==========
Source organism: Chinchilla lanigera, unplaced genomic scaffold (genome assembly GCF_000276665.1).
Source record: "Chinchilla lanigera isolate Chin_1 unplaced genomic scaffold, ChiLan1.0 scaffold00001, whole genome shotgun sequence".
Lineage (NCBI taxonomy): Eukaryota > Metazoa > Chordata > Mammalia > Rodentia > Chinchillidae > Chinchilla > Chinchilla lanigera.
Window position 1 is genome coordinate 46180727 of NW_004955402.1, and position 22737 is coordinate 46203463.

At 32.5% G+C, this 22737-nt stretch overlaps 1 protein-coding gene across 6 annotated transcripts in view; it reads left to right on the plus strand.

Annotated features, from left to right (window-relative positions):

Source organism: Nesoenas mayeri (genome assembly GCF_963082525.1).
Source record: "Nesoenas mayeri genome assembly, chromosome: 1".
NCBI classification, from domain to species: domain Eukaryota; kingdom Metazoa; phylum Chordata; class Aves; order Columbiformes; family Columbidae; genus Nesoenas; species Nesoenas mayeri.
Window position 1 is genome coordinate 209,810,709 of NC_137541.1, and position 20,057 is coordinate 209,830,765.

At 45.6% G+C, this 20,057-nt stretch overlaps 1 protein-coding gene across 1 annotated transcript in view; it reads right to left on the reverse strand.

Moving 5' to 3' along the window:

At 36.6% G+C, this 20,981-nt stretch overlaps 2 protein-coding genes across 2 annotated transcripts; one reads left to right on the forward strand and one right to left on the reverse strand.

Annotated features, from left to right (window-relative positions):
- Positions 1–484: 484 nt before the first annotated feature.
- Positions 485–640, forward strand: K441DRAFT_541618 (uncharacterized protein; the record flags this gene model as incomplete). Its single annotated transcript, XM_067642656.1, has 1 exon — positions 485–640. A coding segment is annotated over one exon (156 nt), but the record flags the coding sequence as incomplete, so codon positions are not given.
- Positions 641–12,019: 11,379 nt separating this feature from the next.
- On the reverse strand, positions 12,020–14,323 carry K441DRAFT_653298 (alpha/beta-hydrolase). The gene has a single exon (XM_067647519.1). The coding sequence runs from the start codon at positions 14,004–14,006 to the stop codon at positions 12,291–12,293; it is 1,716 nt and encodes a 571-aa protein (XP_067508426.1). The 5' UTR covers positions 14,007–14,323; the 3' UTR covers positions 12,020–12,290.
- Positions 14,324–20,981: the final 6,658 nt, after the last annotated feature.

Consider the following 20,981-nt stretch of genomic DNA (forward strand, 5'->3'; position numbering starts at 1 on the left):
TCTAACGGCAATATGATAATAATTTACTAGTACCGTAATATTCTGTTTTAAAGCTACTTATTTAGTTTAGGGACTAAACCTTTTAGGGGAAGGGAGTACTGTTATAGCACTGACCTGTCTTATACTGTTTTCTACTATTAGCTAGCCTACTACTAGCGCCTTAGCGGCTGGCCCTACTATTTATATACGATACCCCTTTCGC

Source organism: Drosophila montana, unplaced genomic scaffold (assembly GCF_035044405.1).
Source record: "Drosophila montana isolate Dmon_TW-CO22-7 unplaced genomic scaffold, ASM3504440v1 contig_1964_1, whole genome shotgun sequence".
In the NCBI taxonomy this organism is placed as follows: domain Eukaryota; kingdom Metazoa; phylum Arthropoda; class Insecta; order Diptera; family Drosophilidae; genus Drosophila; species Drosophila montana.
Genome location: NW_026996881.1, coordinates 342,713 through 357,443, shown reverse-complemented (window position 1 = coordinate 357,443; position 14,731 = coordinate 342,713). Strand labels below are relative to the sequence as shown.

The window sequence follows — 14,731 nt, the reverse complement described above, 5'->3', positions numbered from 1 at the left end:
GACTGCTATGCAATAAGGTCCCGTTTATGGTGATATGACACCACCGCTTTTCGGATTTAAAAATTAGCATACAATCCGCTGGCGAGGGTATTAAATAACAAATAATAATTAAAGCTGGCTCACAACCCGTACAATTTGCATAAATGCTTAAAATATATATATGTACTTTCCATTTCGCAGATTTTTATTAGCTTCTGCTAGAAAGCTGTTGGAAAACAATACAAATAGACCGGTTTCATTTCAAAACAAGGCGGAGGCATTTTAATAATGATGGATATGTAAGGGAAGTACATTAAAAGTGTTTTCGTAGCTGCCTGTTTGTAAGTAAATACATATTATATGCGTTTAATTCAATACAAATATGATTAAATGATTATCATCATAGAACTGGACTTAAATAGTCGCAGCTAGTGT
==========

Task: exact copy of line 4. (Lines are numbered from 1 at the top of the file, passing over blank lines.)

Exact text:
Window position 1 is genome coordinate 46180727 of NW_004955402.1, and position 22737 is coordinate 46203463.